Lawmakers on Capitol Hill are expected to hear testimony from the Service Chiefs this week on whether or not the military is ready for the "Don't Ask, Don't Tell" repeal, the AP reports:
"The testimony from each of the service chiefs on Capitol Hill will be crucial to the debate in Congress on whether to repeal the 17-year-old law, which bans gays from serving openly in the military…While Mullen says he believes the ban should be lifted, he has said he can't speak for the service chiefs other than to say they support Gates' yearlong assessment.
The service chiefs are scheduled to testify separately throughout the week, with the Army's Gen. George Casey and the Air Force's Gen. Norton Schwartz going first on Tuesday. Marine Corps Commandant Gen. James Conway, who is said to oppose changes to the policy, will testify on Wednesday."
A younger and more liberal corps of soldiers has given rise to a degree of tolerance in today’s military, an institution soldiers describe as still largely unwelcoming of gays, according to interviews with more than a dozen enlisted troops and officers, both gay and straight.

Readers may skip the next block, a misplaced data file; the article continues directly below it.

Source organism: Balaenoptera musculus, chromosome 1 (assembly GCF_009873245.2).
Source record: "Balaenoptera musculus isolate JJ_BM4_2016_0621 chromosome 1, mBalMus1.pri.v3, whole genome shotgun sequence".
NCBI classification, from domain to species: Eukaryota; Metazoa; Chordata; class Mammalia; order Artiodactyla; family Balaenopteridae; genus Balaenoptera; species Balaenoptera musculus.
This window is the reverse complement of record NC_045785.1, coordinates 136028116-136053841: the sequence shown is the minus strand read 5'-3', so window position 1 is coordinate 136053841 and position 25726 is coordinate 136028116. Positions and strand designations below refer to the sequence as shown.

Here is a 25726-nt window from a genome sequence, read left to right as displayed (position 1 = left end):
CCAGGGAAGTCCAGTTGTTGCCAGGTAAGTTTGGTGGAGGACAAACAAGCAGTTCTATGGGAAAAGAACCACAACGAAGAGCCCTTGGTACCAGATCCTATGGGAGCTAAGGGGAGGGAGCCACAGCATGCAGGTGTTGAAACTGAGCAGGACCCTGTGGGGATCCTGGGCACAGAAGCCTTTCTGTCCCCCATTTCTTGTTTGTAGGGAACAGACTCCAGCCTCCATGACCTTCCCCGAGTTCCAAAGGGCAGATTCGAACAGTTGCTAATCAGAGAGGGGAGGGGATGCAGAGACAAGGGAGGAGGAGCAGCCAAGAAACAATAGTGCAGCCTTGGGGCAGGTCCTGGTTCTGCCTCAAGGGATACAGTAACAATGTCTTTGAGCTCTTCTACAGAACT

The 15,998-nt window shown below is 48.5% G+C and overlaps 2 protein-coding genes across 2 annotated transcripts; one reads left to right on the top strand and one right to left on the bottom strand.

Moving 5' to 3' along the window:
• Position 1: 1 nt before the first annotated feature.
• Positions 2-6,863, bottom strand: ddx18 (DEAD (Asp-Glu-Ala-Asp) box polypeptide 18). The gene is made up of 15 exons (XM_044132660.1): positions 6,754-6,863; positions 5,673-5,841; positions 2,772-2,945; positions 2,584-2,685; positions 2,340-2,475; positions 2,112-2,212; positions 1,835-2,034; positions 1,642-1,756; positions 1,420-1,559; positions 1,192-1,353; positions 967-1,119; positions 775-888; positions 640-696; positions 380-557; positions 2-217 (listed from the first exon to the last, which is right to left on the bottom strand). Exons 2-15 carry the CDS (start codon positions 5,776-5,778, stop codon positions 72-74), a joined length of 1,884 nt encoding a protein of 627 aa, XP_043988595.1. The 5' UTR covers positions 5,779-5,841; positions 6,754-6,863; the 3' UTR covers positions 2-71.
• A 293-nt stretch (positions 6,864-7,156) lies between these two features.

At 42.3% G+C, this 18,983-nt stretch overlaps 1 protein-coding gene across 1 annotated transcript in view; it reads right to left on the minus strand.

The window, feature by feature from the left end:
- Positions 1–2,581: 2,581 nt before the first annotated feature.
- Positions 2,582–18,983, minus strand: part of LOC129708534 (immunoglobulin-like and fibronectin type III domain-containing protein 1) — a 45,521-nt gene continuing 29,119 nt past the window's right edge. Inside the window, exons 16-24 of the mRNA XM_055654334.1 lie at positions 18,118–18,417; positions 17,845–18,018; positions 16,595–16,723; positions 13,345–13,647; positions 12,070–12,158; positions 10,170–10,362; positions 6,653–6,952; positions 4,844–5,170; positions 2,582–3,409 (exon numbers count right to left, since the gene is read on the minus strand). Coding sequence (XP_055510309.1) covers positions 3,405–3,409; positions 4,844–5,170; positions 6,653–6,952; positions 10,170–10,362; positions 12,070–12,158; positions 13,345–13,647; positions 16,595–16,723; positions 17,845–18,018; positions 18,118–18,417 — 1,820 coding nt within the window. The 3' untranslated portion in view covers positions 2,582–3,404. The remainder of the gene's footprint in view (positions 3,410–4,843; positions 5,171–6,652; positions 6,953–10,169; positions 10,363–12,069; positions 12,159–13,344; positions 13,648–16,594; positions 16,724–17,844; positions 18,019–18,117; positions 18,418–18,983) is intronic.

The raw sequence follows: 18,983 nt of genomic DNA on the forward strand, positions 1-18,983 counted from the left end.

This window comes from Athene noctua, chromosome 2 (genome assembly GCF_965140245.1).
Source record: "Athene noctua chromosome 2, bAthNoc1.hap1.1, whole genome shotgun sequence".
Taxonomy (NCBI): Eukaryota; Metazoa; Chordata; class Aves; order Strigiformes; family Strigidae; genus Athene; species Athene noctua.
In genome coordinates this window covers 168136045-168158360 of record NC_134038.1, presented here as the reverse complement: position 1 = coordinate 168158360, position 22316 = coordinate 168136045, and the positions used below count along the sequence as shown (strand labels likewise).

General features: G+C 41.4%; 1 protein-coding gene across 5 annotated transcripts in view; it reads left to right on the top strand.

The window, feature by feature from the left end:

Underground gay communities have emerged at bases across the United States and even in war zones. In Iraq, one e-mail group maintained by gay troops includes a database where soldiers post their instant-messaging screen names and the base where they’re stationed. Dozens have profiles on gay dating sites, some posing in uniform.
In recent years, service members and researchers say, a growing number of gay troops have disclosed their sexual orientation to supervisors and comrades. They say they are buoyed by a sense that wartime commanders are increasingly reluctant to lose skilled troops to a ban many now view as archaic.